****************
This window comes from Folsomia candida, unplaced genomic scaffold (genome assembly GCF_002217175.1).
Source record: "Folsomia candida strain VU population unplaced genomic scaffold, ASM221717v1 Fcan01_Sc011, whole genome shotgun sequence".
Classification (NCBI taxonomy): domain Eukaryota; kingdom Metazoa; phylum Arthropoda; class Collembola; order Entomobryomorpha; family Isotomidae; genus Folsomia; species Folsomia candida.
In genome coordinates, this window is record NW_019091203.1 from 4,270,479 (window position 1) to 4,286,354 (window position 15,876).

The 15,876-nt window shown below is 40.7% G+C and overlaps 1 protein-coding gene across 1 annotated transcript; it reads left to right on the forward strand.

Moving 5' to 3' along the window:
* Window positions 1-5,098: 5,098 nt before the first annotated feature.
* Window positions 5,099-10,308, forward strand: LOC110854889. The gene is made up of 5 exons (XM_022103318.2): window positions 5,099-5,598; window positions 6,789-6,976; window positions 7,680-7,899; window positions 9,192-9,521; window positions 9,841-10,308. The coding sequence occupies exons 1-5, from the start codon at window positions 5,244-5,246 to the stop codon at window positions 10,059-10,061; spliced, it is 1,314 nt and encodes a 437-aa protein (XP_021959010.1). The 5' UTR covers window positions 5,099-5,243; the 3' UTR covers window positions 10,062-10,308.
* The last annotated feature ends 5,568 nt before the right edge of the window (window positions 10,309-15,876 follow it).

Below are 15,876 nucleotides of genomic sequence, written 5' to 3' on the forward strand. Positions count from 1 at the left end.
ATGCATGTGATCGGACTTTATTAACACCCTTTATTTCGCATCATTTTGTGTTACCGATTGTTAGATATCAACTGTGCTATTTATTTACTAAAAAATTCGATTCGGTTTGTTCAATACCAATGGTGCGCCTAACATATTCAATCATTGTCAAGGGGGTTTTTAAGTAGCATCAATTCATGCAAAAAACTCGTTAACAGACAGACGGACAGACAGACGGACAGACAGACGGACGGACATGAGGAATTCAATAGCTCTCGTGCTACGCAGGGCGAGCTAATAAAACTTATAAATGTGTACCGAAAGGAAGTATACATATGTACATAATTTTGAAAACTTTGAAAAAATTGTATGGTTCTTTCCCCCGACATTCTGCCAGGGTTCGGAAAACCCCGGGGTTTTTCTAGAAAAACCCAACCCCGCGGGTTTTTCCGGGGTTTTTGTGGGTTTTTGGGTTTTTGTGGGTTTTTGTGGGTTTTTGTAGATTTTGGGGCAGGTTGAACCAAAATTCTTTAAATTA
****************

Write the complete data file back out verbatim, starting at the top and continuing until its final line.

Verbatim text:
This window comes from Folsomia candida, unplaced genomic scaffold (genome assembly GCF_002217175.1).
Source record: "Folsomia candida strain VU population unplaced genomic scaffold, ASM221717v1 Fcan01_Sc011, whole genome shotgun sequence".
Classification (NCBI taxonomy): domain Eukaryota; kingdom Metazoa; phylum Arthropoda; class Collembola; order Entomobryomorpha; family Isotomidae; genus Folsomia; species Folsomia candida.
In genome coordinates, this window is record NW_019091203.1 from 4,270,479 (window position 1) to 4,286,354 (window position 15,876).

The 15,876-nt window shown below is 40.7% G+C and overlaps 1 protein-coding gene across 1 annotated transcript; it reads left to right on the forward strand.

Moving 5' to 3' along the window:
* Window positions 1-5,098: 5,098 nt before the first annotated feature.
* Window positions 5,099-10,308, forward strand: LOC110854889. The gene is made up of 5 exons (XM_022103318.2): window positions 5,099-5,598; window positions 6,789-6,976; window positions 7,680-7,899; window positions 9,192-9,521; window positions 9,841-10,308. The coding sequence occupies exons 1-5, from the start codon at window positions 5,244-5,246 to the stop codon at window positions 10,059-10,061; spliced, it is 1,314 nt and encodes a 437-aa protein (XP_021959010.1). The 5' UTR covers window positions 5,099-5,243; the 3' UTR covers window positions 10,062-10,308.
* The last annotated feature ends 5,568 nt before the right edge of the window (window positions 10,309-15,876 follow it).

Below are 15,876 nucleotides of genomic sequence, written 5' to 3' on the forward strand. Positions count from 1 at the left end.
ATGCATGTGATCGGACTTTATTAACACCCTTTATTTCGCATCATTTTGTGTTACCGATTGTTAGATATCAACTGTGCTATTTATTTACTAAAAAATTCGATTCGGTTTGTTCAATACCAATGGTGCGCCTAACATATTCAATCATTGTCAAGGGGGTTTTTAAGTAGCATCAATTCATGCAAAAAACTCGTTAACAGACAGACGGACAGACAGACGGACAGACAGACGGACGGACATGAGGAATTCAATAGCTCTCGTGCTACGCAGGGCGAGCTAATAAAACTTATAAATGTGTACCGAAAGGAAGTATACATATGTACATAATTTTGAAAACTTTGAAAAAATTGTATGGTTCTTTCCCCCGACATTCTGCCAGGGTTCGGAAAACCCCGGGGTTTTTCTAGAAAAACCCAACCCCGCGGGTTTTTCCGGGGTTTTTGTGGGTTTTTGGGTTTTTGTGGGTTTTTGTGGGTTTTTGTAGATTTTGGGGCAGGTTGAACCAAAATTCTTTAAATTA